What Is “Good” Digital Media Work, Anyway?
Austin Morris / University of Wisconsin, Madison

Cameron staring at a monitor
Mackenzie Davis as Cameron Howe in Halt and Catch Fire (AMC, 2014–2017).

In the opening manifesto for the new cooperatively owned, subscription website venture Defector, editor-in-chief Tom Ley declares that the site’s staff “aren’t here to gratify ourselves or churn out ‘content,’ a word wholly devoid of ideas and values, but to create good work that will earn your loyal readership.”[ (( Tom Ley (2020) “How We Got Here,” Defector. Defector. 8 September 2020. Last accessed 9 October 2020. https://defector.com/how-we-got-here/. ))] As Ley goes on to elaborate in a later section of the manifesto, the website must promise this value proposition because: “Everything’s fucked now. Newspapers have been destroyed by raiding private equity firms, alt-weeklies and blogs are financially unsustainable relics, and Google and Facebook have spent the last decade or so hollowing out the digital ad market. What survives among all this wreckage are websites and publications that are mostly bad.”[ (( Ibid. ))]

Defector was born from the ashes of Deadspin, a G/O Media website that imploded when its staff—now the staff of Defector—rebelled against its new management, appointed by G/O Media’s new private equity owners, Great Hill Partners.[ (( For more on the rise of private equity ownership in the media industries, read Matthew Crain (2009) “The Rise of Private Equity Media Ownership in the United States: A Public Interest Perspective.” International Journal of Communication 3, 208-239. https://ijoc.org/index.php/ijoc/article/viewFile/381/307. ))] To the Deadspin staff, new editor “[Jim] Spanfeller and Great Hill weren’t really interested in preserving what we had spent the last decade building. Maybe a few components would remain to keep up appearances, but Deadspin’s demolition was coming, and we couldn’t stop it. What we could do was refuse to participate in its destruction.”[ (( In addition to complaints that Spanfeller installed his friends at key positions within G/O Media, passing over qualified women within the company in the process, Deadspin staffers found his mandate to “stick to sports” content untenable. While Deadspin had originated as a sports website within the Gawker Media umbrella, it had since undergone multiple iterations into a wide-ranging website that antagonized established sports brands like ESPN and SBNation, ridiculed other upstart brands like Barstool, and frequently exposed the racialized political economy of the sports media industrial complex. It also contained lifestyle content, like a dedicated cooking column, and wide-ranging cultural criticism, including one of the best assessments of the Gamergate controversy published contemporaneous to those events. ))]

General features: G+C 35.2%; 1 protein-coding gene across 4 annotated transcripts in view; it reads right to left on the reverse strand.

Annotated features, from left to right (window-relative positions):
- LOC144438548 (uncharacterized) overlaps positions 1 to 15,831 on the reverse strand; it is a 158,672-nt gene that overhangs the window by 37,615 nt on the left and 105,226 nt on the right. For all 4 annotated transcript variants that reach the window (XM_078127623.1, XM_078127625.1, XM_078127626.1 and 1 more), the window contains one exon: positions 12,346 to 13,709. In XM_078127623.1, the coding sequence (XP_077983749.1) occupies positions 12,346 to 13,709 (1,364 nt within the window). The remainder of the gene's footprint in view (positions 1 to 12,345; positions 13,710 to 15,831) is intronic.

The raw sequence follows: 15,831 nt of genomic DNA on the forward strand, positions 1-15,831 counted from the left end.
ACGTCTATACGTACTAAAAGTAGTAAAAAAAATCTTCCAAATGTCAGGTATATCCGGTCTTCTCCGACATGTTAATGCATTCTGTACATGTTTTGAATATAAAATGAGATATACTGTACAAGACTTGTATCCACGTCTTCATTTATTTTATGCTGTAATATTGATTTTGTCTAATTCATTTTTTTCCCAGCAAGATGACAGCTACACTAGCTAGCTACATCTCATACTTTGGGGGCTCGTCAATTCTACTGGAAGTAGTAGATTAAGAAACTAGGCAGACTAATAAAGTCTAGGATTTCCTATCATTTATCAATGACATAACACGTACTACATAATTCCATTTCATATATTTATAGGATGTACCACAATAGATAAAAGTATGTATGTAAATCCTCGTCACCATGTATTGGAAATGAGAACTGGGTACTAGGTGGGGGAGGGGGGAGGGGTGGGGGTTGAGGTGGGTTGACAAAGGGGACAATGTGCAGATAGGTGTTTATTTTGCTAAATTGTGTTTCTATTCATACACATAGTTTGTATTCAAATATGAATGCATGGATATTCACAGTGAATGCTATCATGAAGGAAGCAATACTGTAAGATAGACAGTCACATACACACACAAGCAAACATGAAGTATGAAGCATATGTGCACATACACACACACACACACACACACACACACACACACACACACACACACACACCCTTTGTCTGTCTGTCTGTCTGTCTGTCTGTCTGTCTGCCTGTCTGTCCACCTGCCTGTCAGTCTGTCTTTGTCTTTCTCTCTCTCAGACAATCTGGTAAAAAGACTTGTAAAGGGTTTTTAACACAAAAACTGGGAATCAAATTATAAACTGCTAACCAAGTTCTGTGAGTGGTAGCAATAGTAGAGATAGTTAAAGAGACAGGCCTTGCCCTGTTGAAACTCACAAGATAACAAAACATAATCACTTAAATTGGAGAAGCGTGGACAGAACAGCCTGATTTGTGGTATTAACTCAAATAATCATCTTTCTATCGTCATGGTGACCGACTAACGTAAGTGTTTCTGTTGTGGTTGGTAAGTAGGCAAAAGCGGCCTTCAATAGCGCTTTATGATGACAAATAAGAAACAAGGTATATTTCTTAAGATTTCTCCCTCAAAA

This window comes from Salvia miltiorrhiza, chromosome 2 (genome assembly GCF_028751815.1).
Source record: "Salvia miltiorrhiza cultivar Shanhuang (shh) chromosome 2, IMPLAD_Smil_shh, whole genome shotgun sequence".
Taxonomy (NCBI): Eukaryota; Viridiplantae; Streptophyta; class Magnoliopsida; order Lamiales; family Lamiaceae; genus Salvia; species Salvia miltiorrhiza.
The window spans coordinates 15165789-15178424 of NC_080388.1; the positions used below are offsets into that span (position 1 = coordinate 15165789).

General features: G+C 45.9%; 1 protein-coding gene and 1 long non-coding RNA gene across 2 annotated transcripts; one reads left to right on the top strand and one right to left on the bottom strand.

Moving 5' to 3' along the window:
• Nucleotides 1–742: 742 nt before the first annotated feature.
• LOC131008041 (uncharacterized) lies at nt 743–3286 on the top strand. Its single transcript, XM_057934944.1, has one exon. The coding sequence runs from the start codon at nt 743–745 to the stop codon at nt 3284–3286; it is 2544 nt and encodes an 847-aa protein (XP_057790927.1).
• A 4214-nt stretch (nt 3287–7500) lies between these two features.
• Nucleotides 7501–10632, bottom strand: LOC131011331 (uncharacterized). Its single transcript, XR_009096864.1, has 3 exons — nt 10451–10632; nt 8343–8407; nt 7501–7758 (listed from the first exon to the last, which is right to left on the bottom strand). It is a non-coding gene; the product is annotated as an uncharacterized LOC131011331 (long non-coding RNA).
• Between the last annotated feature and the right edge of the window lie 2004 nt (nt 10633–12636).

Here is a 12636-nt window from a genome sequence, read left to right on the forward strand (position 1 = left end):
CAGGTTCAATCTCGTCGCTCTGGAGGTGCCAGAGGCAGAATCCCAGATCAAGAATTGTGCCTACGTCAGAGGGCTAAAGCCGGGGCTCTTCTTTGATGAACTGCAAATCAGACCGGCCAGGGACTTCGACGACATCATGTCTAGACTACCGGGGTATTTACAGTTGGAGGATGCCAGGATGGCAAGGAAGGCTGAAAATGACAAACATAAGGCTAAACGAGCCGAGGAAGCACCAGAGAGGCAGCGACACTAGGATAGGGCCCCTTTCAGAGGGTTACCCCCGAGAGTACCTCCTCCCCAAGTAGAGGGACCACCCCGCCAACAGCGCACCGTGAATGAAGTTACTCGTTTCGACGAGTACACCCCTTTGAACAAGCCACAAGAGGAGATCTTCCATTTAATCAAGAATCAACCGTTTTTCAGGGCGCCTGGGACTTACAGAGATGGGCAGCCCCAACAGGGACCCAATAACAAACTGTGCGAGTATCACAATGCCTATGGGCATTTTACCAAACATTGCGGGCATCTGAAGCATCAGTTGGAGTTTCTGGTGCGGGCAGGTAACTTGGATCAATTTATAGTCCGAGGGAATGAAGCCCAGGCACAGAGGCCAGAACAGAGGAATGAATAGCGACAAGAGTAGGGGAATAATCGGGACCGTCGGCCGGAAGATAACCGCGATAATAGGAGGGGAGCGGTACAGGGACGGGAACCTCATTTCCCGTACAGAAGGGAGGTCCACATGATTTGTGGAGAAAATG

But the promise to do “good work” as opposed to “churn[ing] out content” is not a simple one. In Ley’s framing, it consists of rejecting the logic of social media or search-driven traffic and gross ad sales in favor of the slower work of growing a loyal audience, and likely exploring new and innovative—which is to say, old-fashioned—business models like direct subscription. It is also, according to Ley, a labor project: a commitment to paying reporters to work on beats and training new hires, paying salaries and benefits, and preventing ownership from cashing out on the business even as its workforce faces dramatic pay cuts.[ (( Ley (2020). ))]

Ley’s first argument is consistent with political economic critiques of the platformized web from scholars[ (( For instance, Mark Andrejevic (2007) iSpy: Surveillance and Power in the Interactive Era. Lawrence, KS: University of Kansas Press; Victor Pickard (2020) Democracy without Journalism? Confronting the Misinformation Society. New York: Oxford University Press; Philip M. Napoli and Robyn Caplan (2017) “Why Media Companies Insist They’re Not Media Companies, Why They’re Wrong, and Why That Matters.” First Monday 22:5, https://doi.org/10.5210/fm.v22i5.7051. ))] and industry trade press[ (( For instance, Gilad Edelman (2020) “Why Don’t We Just Ban Targeted Advertising?” Wired. Condé Nast. 22 March 2020. Accessed 12 October 2020. https://www.wired.com/story/why-dont-we-just-ban-targeted-advertising/. ))] alike. For content producers, the economy of the commercial web is largely dependent on pulling traffic to their website, against which they can sell direct or indirect advertising. However, Google and Facebook have made themselves the arbiters of the vast majority of web traffic.[ (( On October 13, 2020, Alexa.com ranked Google and YouTube, a Google subsidiary, the first and second most trafficked sites on the web. Facebook was ranked sixth, ahead of Yahoo and Amazon but behind several Chinese sites. ))] Because these companies own and operate integrated user-facing content delivery interfaces, back-end advertising sale and delivery systems, user data aggregation business, and content production arms, changes to the ways these companies operate their businesses necessarily change the way content producers operate.[ (( Ben Thompson (2015) “Aggregation Theory.” Stratechery. Ben Thompson. 21 July 21 2015. Last accessed 13 October 2020. https://stratechery.com/2015/aggregation-theory/. ))] Facebook was sued for inflating viewership metrics for their video player product from 2015-2016 by a group of advertisers, a lawsuit the company settled for $40 million last year. Content publishers chasing those advertising dollars made pivots to video, cutting editorial staff in favor of smaller video teams hired on different, less stable contracts.

Carrie looking down at her laptop with her arm over her head
Sarah Jessica Parker as Carrie Bradshaw in Sex and the City (HBO, 1998–2004).